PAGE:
A House Between Earth and the Moon Cover
A House Between Earth and the Moon

1. The novel is set in 2033. When you imagine that year, what do you see? How similar is the novel’s version of the future to the picture in your head? What do you think the 2030s have in store in terms of climate change and technology? 

2. If given the opportunity, would you want to experience space travel? Are there details in the novel that made it more attractive to you? What would be the scariest part?

3. Corporations actively collect data on countless aspects of our lives. Did Scherm’s novel change how you view this phenomenon? What does privacy mean to you now, and how do you think the definition will change in the future? Do you think of privacy as a commodity?

4. While Alex is looking to breed a particular invasive algae species to mitigate the destruction of climate change, Sensus’s technology has already been unleashed all over the world, forcing the most extreme Luddites into hiding. How do the characters try to assert their control over these various invasive forces? Do you think there’s hope for human control at the end?

5. Climate change is destroying the earth, and its impact in 2033 is more urgent than ever as people around the world are displaced from their homes due to wildfires, freak storms, and extreme weather. How does it feel to imagine the future in the face of this crisis? If you had the chance to flee worsening conditions on Earth and move your family to a space station, would you?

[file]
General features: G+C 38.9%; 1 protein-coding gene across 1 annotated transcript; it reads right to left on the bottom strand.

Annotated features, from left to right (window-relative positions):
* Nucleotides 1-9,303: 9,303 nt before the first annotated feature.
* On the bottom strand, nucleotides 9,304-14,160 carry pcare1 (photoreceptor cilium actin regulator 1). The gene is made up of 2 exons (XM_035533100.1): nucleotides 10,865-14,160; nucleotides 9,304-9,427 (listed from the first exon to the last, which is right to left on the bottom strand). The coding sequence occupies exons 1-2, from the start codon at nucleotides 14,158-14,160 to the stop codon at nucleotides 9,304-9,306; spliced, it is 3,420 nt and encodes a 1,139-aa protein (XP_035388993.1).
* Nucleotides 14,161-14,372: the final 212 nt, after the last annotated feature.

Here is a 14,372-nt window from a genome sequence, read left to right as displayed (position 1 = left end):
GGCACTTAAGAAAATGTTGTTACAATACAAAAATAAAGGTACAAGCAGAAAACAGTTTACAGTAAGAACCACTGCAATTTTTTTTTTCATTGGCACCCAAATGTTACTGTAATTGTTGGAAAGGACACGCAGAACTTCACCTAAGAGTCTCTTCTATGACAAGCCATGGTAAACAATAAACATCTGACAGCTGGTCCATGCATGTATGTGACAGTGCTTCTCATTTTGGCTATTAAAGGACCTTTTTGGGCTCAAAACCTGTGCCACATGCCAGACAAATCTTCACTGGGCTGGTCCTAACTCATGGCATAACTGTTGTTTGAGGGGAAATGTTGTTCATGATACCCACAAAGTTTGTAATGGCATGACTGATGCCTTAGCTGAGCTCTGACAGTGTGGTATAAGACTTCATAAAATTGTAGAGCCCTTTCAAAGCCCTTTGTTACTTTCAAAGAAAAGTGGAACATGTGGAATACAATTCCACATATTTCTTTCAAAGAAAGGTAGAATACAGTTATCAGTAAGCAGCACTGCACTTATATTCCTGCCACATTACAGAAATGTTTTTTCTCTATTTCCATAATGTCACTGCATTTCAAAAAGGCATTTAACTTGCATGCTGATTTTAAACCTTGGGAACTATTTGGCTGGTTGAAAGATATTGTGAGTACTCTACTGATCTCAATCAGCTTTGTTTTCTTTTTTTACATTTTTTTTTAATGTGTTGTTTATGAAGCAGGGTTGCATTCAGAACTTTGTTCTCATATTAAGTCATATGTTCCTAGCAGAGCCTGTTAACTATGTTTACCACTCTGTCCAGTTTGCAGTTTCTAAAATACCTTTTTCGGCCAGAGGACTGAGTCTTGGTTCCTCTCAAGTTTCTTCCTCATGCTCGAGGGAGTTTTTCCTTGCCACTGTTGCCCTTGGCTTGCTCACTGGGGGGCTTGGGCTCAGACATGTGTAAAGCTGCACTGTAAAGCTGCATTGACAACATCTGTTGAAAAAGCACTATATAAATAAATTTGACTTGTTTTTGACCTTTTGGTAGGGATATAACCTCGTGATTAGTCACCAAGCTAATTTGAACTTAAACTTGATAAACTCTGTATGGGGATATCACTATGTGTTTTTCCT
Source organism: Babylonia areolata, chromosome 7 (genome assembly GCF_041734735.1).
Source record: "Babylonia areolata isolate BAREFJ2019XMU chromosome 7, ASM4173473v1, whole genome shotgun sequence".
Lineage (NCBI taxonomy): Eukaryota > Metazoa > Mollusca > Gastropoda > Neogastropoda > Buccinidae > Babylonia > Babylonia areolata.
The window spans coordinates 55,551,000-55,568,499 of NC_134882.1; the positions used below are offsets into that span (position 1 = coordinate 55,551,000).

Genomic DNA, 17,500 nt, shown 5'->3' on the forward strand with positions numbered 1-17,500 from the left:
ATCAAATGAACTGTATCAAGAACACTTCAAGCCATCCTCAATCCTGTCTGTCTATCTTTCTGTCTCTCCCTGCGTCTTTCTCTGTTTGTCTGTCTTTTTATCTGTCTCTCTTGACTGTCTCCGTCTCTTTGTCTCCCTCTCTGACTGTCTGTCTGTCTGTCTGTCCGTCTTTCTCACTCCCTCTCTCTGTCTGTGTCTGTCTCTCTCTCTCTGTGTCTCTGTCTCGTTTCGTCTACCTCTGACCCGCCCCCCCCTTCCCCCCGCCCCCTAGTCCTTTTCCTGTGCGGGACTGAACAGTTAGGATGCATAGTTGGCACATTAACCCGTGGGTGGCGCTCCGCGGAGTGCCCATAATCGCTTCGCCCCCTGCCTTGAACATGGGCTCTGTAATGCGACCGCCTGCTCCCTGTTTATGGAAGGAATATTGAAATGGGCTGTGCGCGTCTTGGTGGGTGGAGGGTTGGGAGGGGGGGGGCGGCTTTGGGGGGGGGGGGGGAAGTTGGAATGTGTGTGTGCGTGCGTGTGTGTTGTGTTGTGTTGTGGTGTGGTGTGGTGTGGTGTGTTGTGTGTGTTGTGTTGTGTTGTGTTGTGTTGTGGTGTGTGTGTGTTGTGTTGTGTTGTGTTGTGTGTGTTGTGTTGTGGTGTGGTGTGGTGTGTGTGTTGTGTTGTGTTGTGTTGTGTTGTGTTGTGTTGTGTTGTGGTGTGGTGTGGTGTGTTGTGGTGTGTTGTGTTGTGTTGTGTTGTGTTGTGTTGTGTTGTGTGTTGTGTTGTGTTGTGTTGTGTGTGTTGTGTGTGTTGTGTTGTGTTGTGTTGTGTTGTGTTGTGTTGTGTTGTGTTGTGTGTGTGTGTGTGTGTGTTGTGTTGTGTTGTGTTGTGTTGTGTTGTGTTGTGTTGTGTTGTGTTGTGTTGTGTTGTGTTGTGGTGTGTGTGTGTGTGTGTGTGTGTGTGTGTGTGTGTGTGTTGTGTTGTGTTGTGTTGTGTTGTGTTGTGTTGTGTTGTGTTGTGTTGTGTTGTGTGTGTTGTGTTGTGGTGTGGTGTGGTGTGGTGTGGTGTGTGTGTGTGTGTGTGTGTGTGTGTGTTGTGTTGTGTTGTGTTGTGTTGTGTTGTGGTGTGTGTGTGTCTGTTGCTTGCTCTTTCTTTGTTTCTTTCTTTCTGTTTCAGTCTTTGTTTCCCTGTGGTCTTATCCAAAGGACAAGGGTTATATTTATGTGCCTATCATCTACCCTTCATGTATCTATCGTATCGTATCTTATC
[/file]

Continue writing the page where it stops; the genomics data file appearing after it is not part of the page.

6. Imagine being a teenager in the year 2033. What aspects of your experience do you think would be different?

7. The novel explores the choices parents make for their children and the many different ways in which we understand and act on matters of safety. How is Meg’s approach to protecting her kids different from Esther’s or Teddy’s? Do you think there is a right way?

8. Technology plays a complicated role in the novel. While it makes certain aspects of life easier, it also exploits individuals, influencing their behavior on behalf of shareholders. What effect do you think the omnipresence of technology has on human behavior and the characters’ intuition? Can you think of a time in which technology influenced your own behavior without you noticing it?

9. How does Tess view her work? What about Alex? The other Pioneers? What questions do you think the novel poses about the relationship one has to their work? In face of mounting global catastrophes, what do you make of the push for healthier work-life balance? How do you see this movement fitting into a greater capitalistic economic structure?

10. Climate change and surveillance capitalism are two troubling realities that underscore the novel. How do you think they are related? As the climate crisis grows more and more urgent, what companies, if any, do you think will profit off it?

11. What did you think of Tess’s research? Would you ever want to watch people the way she does? Do you think there are similarities between the work she does and the work of her father, who creates characters and manipulates them for an audience’s entertainment?

12. The parents—Meg especially—struggle with the difference between the world they understand and the more technologically mediated realms of their children. How does this generational divide play out in the novel? What effect do you think it has on parents and children in general?